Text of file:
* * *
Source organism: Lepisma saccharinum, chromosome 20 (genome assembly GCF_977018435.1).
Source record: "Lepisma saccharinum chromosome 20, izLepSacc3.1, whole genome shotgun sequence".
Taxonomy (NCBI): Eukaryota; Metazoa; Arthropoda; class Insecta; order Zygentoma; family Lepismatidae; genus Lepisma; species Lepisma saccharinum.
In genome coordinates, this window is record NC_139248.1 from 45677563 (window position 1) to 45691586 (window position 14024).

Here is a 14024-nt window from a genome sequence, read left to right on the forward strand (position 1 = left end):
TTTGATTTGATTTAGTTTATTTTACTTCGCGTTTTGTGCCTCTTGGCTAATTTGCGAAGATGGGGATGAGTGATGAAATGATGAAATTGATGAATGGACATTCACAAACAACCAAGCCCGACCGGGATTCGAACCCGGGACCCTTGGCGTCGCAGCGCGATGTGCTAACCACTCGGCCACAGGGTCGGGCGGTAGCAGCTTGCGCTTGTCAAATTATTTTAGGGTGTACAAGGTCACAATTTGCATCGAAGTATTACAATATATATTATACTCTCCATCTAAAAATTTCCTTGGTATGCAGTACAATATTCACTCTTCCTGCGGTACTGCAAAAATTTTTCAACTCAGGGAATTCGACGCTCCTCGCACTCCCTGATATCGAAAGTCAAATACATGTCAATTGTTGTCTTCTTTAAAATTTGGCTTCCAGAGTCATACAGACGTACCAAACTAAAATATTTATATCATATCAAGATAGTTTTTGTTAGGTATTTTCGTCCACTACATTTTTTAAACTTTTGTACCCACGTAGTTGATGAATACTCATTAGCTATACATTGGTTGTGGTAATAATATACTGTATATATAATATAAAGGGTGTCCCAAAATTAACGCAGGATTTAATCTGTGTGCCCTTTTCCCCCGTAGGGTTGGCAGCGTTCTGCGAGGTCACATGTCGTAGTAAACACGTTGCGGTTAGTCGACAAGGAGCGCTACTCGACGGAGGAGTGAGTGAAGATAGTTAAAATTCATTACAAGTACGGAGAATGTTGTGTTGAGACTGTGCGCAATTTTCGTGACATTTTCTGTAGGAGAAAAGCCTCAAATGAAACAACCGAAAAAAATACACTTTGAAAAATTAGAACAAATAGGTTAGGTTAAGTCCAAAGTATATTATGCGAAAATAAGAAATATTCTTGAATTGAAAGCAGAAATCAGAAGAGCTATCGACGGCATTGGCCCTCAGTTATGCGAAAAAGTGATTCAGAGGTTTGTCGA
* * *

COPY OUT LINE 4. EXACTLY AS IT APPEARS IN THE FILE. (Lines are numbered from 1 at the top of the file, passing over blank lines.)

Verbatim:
In genome coordinates, this window is record NC_139248.1 from 45677563 (window position 1) to 45691586 (window position 14024).